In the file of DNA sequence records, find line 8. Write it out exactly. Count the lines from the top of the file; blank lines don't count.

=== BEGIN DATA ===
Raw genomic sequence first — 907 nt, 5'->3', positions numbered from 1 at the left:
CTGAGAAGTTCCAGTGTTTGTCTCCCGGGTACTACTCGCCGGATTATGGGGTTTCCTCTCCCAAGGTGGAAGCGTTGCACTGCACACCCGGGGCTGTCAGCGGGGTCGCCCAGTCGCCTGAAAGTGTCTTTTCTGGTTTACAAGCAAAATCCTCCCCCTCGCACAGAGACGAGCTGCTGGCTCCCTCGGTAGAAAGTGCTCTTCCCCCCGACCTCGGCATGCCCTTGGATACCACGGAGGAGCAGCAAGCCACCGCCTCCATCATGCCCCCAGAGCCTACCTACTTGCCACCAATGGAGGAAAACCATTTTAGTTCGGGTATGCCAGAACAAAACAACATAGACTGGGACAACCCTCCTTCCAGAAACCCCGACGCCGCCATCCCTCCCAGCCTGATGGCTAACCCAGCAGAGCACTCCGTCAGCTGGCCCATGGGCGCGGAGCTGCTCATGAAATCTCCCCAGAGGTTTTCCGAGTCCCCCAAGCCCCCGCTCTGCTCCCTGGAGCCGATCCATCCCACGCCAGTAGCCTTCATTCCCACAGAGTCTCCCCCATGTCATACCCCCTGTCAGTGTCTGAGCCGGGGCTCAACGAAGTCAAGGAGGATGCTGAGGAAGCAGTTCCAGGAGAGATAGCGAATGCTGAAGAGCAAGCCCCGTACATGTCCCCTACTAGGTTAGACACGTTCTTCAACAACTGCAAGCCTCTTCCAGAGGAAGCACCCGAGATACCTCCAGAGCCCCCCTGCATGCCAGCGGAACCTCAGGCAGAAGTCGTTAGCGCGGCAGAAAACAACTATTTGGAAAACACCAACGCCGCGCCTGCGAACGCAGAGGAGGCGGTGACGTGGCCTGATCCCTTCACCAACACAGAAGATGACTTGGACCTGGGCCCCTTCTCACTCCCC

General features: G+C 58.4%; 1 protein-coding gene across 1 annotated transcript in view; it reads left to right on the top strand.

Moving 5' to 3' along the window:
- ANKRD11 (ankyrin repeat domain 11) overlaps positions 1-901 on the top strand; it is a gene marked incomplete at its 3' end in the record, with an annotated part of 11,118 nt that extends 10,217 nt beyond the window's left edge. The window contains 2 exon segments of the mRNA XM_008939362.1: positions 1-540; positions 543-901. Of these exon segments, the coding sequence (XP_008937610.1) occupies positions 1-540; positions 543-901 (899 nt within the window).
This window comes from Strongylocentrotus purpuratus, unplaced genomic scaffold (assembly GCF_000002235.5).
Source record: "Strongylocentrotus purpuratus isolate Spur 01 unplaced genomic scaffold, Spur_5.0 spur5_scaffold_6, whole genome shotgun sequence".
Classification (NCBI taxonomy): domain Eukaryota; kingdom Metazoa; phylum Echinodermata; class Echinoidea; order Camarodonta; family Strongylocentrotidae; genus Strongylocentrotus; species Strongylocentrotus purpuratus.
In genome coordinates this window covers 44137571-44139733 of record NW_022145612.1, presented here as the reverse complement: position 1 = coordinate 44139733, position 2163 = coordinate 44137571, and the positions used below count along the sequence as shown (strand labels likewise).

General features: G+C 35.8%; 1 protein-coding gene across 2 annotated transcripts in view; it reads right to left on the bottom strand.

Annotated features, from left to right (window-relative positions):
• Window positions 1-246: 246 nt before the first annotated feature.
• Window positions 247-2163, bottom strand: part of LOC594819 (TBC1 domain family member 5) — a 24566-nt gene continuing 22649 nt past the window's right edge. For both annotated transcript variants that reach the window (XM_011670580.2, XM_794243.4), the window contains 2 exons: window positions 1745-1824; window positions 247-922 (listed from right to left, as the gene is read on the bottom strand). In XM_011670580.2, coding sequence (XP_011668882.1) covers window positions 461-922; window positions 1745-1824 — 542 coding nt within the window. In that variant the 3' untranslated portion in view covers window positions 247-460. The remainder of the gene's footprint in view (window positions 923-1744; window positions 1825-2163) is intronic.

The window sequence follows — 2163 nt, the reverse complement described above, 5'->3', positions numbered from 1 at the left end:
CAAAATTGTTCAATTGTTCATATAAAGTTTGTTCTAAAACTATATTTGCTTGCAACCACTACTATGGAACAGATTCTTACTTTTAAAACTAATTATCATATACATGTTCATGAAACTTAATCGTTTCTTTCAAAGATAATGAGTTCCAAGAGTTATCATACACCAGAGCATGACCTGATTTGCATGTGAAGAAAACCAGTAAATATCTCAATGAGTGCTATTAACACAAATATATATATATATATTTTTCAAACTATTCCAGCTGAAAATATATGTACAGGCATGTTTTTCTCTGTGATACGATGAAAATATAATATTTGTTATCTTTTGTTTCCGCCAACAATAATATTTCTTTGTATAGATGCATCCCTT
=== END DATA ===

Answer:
Classification (NCBI taxonomy): domain Eukaryota; kingdom Metazoa; phylum Echinodermata; class Echinoidea; order Camarodonta; family Strongylocentrotidae; genus Strongylocentrotus; species Strongylocentrotus purpuratus.